Further areas of study include disposition and medical decision making in patients with scores 4-6, or intermediate risk patients. These patients have approximately 12-16% risk of MACE.13-17 Does stress testing add to this population? The benefits of stress testing are controversial, and further risk stratification with these tests is difficult.
What about the use of coronary CTA in moderate risk patients? If this test demonstrates no disease (or less than 50%), the risk of ACS is very low.31-37 However, the majority of the literature has evaluated the use of CCTA in patients already at low risk for ACS.33-37 Perhaps a pathway using CCTA for patients with scores 4-6 may allow discharge and further risk stratification, but this requires more study.
Summary and Takeaways:
– The risk of ACS in patients with negative biomarkers and normal ECGs approaches 0.2%.
– Prior risk scores, such as TIMI and GRACE, provide little, if any benefit, in risk stratification for ED chest pain patients.
– The HEART score and pathway can risk stratify patients into three separate categories: low (0-3), moderate (4-6), and high score (> 7).
– Low risk patients on the HEART pathway demonstrate likelihood of ACS that approaches < 1%, and it is easy to use in the ED.
– Risk factors, history, ECG, troponin, follow up, gestalt, patients with points 3 or 4, and research design are areas of potential weakness.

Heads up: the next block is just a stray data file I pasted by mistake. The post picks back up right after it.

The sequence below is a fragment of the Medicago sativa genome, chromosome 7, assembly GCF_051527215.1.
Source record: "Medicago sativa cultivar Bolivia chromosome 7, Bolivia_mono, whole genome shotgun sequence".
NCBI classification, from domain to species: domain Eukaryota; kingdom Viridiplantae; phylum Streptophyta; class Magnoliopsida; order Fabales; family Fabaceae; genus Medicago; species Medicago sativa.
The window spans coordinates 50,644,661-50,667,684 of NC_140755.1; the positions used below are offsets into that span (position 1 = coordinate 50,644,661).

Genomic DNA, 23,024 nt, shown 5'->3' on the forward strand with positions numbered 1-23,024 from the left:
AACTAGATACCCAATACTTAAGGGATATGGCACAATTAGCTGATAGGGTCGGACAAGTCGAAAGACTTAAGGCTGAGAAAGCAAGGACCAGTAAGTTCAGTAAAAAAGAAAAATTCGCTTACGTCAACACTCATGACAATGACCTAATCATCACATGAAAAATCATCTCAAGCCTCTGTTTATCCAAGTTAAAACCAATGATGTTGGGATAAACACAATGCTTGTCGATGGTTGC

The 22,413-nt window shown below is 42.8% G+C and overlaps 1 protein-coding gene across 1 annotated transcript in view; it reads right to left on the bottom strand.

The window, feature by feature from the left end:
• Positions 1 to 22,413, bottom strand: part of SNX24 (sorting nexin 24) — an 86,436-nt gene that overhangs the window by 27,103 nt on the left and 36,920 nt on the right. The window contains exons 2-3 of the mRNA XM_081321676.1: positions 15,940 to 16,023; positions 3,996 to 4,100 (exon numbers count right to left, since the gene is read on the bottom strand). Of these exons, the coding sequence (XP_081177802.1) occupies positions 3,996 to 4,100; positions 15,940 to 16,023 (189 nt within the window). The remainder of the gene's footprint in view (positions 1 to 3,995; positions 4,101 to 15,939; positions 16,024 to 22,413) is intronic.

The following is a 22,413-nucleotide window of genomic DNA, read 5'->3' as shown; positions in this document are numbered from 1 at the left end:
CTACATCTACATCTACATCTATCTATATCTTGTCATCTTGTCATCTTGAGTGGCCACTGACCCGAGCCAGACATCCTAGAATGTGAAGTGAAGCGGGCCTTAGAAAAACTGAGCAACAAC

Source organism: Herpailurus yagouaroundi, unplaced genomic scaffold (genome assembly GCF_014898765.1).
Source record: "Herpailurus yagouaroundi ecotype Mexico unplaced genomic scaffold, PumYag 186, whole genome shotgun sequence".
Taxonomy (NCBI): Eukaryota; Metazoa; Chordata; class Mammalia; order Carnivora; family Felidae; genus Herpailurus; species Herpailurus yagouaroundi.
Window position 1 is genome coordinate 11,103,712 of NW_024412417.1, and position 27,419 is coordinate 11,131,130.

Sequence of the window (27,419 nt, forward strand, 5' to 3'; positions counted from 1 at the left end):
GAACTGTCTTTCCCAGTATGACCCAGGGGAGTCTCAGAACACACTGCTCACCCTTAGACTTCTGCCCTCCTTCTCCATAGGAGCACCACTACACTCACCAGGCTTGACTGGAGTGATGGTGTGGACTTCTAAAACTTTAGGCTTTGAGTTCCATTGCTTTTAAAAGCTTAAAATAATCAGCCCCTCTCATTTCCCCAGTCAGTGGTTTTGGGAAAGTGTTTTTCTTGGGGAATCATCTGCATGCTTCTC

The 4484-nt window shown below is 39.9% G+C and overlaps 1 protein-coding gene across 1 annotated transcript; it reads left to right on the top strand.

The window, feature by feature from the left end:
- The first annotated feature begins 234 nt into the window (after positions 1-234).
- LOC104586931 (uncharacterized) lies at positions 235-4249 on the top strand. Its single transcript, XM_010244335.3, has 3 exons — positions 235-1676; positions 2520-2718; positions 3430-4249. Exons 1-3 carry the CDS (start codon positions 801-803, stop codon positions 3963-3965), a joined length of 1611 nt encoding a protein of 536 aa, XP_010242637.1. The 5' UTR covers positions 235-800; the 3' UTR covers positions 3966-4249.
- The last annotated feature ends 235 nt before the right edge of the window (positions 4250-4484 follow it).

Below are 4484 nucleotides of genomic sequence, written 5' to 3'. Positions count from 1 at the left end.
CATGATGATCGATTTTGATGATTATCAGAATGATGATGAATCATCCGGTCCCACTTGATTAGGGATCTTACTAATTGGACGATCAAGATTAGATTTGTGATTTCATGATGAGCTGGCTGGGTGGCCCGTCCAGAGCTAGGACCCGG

– Further improvement of the HEART pathway at this time is difficult, but in patients at moderate risk, CCTA may hold promise for evaluation of risk. This requires further study.
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- Weinstock MB, Weingart S, Orth F, et al. Risk for clinically relevant adverse cardiac events in patients with chest pain at hospital admission. JAMA Intern Med 2015;175: 1207-1212.
- Than M, Herbert M, Flaws D, et al. What is an acceptable risk of major adverse cardiac event in chest pain patients soon after discharge from the Emergency Department? A clinical survey. Int J Cardiol 2013;166:752-754.
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- Antman EM, Cohen M, Bernink PM, et al. The TIMI risk score for unstable angina/non-ST elevation MI: a method for prognostication and therapeutic decision making. JAMA. 2000;284(7):835–842.